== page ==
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Bittersweet Completion

I finished the second book of Arabesque last week and have begun the third and final of the series. I have always known where this story was going, but it’s been my privilege as its teller to go on the same ride with the characters through the events. I love how this story has surprised me and even stunned me at times. As I’m now constructing its end, I’ve begun to feel the inevitable melancholy of completion.

Many writers have rituals they observe when they complete a project. Stephen King, who had long ago quit smoking, would have one cigarette when he finished a book. He even included this practice for the lead character in his novel Misery. I don’t have any rituals in place as yet, but then I’ve only written two novels. If you count my Queer as Folk fan fiction epic, then it would be three novels, but I can’t count that personally.

You see, fan fiction isn’t a lot of work. At least it never was for me. You ride the coat tails of another writer’s world and established characters; there’s no need to create backstory or even current story. Everything you need is already there. You just go in and start. I know that many fan fiction writers take great pains with their work and I don’t mean to disparage that or them—I can only speak to my own experience of doing it. I phoned it in. All the heavy lifting had been done by Russell T. Davies and Co. and there was nothing for me to do except come in and fluff the pillows. But fluffing the pillows was a ton of fun.

I was sad when Tenant of My Heart finished, though. The nature of fan fiction is an ongoing, real-time dialogue with the readers, who are usually quite invested in the progress of your story. It’s the writer’s equivalent of a one-man stage performance. The thrill of being ‘on’ while the story is alive is fiercely addicting. I was given so much support and encouragement during my QAF tenure that when I moved into two other fandoms afterward, I felt cheated by the silence of those readers. The feedback I did receive was less than a third of what I got in QAF.

The final fandom I wrote in was a bit more vocal, and I admit to using that readership as a testing ground for the general audience of gay erotica. Many of the consumers of this genre in the commercial marketplace come from the readers of fan fiction. I pushed those readers hard with very edgy content and then stood back to see when they would balk. I needed to know where they would draw their tolerance line. Just exactly how much dangerous content would they consume before they threw up their hands and cried uncle?

It didn’t surprise me that those readers took a considerable beating before they dug in their heels. I asked a great deal of them morally and yet they remained—at least until they could no longer. From them I got my gauge of the market and how far they were willing to slide down the rabbit hole of dicey situations in pursuit of a promising story and hot sex scenes.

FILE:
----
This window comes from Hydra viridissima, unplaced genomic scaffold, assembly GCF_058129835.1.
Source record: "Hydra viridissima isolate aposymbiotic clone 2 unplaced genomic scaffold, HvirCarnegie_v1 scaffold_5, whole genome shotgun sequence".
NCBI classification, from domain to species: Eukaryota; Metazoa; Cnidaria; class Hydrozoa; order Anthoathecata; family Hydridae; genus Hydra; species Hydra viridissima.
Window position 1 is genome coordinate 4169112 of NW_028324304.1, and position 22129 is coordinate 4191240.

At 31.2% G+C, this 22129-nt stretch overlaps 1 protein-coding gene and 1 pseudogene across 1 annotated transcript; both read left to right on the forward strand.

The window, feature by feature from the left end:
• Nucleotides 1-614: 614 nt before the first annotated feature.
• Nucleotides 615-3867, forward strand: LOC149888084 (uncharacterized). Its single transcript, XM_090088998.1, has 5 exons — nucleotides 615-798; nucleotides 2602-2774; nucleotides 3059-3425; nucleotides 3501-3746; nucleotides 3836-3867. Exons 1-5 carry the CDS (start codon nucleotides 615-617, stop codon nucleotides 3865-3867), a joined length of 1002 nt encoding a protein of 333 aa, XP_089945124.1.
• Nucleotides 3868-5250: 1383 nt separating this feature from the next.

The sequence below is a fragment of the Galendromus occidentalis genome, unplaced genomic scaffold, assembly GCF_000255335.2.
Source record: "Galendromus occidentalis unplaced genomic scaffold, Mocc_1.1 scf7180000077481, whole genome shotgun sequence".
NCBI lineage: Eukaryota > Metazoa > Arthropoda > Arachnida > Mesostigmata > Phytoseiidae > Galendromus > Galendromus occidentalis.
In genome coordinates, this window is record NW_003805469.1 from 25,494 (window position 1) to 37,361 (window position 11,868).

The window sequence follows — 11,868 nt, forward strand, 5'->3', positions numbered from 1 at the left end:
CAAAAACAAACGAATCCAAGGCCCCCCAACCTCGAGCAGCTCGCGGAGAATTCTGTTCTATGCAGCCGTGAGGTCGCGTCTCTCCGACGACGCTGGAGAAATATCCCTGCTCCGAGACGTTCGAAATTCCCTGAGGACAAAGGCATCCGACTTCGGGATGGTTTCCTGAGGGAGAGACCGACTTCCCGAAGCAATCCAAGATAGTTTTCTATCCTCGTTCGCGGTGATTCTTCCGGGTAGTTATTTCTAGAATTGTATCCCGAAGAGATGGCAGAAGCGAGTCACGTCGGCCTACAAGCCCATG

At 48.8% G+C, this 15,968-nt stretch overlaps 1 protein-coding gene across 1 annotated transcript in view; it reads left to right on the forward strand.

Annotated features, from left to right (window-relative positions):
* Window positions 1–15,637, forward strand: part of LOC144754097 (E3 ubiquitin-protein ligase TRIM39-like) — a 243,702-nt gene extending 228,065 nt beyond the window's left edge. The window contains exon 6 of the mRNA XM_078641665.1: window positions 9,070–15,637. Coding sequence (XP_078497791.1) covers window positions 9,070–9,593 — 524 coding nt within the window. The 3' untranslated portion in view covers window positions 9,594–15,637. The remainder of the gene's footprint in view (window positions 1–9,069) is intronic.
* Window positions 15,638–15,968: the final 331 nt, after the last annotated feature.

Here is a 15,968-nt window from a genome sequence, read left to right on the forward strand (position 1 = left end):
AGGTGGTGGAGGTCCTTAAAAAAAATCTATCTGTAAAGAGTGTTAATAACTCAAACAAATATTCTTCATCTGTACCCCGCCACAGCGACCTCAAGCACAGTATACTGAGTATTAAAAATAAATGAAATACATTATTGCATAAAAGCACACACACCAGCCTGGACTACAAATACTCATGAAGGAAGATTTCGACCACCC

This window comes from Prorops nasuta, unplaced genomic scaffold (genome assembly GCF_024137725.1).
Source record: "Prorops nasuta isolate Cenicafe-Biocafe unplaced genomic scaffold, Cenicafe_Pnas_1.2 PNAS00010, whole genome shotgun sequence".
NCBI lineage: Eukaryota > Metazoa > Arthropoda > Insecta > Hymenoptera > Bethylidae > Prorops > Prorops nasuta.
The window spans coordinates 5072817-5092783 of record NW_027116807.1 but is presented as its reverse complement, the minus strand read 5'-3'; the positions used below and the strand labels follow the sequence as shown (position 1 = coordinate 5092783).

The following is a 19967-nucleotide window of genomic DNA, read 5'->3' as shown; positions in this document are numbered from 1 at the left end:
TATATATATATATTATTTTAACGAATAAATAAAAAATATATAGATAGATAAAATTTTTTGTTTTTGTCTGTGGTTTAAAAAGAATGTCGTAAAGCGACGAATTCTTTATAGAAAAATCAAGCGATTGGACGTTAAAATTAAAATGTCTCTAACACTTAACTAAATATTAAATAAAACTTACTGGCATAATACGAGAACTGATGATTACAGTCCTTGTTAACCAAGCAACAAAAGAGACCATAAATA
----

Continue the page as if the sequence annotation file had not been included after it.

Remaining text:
I left the fan fiction community in 2006 with that very edgy series unfinished. I just ran out of steam on it. Its devotees wrote me for almost two years asking if I was ever going to finish it. I still get random emails to that effect. But I’d already started work on Arabesque and had decided not to return to fan fiction for the foreseeable future. It was encouraging that these readers were dismayed by that—that they actually missed my contributions and the stories I’d cooked up for that other writer’s characters.

That last fandom was "Supernatural". The premise of that show is a pair of dysfunctional brothers and their slightly insane father living in a fearsome fantasy world where they are the actual saviors of the planet. It’s very male-driven, which is why it appealed to me. The cast of the three Winchester men are all ridiculously handsome, which also appealed to me. (There was the first place I ever laid eyes on Jeffrey Dean Morgan, hubba-hubba.)

The brother relationship in the show left intentional pot holes where fans that were inclined in this direction could easily create an incest subplot. Many fans were so inclined. The fan fiction for "Supernatural" exploded in an unprecedented way with the vast majority of the work being incest porn between the two hot brothers. My stories were that, too, but I added a few ‘OC’s (Original Characters) to mix things up. The readers who found me fell in love with those characters—one in particular—and that allowed me to write a somewhat original series of stories in creator Eric Kripke’s universe.